• very quietly | sneak

    Adverb phrases may precede or follow the verb within a verb phrase.

  • slide 6 of 8

    Determiners

    The fifth grammatical form that can appear in a verb phrase in English is the determiner usually in the form of a possessive determiner. The eight possessive determiners in English are my, your, his, her, its, our, their, and whose. Other determiners include articles, demonstrative determiners, interrogative determiners, numerals, and quantifiers. Determiners perform the grammatical function of determinative within verb phrases. For example:

    Determiner | Verb

    • your | washing (the dishes)
    • my | throwing (a tantrum)
    • his | coughing (on the potato salad)
    • our | passing (the test)

    Determiners always precede the verb within a verb phrase. Only verbs in the form of present participles performing nominal functions can take determiners.

  • slide 7 of 8

    Combining Grammatical Forms

    The five grammatical forms that can appear within verb phrases can also appear in combination with other grammatical forms within a single verb phrase. For example, the following ten constructions are some of the possible combinations of grammatical forms within verb phrases in English:

    • Auxiliary Verb(s)-Verb
    • Verb-Preposition
    • Preposition-Verb-Preposition
    • Preposition-Verb-Prepositional Phrase
    • Auxiliary Verb(s)-Adverb-Verb
    • Auxiliary Verb(s)-Verb-Adverb Phrase
    • Auxiliary Verb(s)-Adverb Phrase-Verb-Preposition
    • Auxiliary Verb(s)-Adverb Phrase-Verb-Prepositional Phrase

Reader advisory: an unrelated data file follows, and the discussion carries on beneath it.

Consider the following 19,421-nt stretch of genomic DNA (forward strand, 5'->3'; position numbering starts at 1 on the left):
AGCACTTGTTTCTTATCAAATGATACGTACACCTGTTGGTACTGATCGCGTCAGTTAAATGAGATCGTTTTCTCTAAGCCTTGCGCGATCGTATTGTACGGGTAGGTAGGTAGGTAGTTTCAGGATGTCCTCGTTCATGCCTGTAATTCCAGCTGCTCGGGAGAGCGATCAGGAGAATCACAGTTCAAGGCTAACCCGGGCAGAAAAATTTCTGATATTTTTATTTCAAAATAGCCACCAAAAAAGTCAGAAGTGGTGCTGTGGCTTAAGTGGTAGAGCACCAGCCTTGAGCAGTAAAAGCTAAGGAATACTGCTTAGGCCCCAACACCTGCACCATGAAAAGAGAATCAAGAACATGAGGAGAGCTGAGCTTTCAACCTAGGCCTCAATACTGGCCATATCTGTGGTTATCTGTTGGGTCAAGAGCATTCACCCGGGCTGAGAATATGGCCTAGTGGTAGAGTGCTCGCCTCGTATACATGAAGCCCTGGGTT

• Adverb Phrase-Verb-Preposition
    • Determiner-Verb-Preposition

    For example:

    Perfect | Adverb Phrase | Progressive | Verb | Preposition

    • had | not | been | throwing | up

    Modal | Perfect | Progressive | Verb | Prepositional Phrase | Adverb Phrase

    • will | have | been | looking | for the diamond | frantically

    Determiner | Adverb Phrase | Verb | Prepositional Phrase

    • my | obviously | eavesdropping | on her private conversation

    Note that more than just the ten constructions of the verb phrase listed above are possible in the English language.

  • slide 8 of 8

    For a printable reference study sheet of the grammatical forms that can appear in verb phrases in English, please download the supplement to this article The Internal Structure of Verb Phrases in English Reference Sheet.

References

  • Hopper, Paul J. 1999. A short course in grammar. New York: W. W. Norton & Company.
  • Brinton, Laurel J. & Donna M. Brinton. 2010. The linguistic structure of Modern English, 2nd edn. Amsterdam: John Benjamins Publishing Company.
  • Huddleston, Rodney. 1984. Introduction to the grammar of English. Cambridge: Cambridge University Press.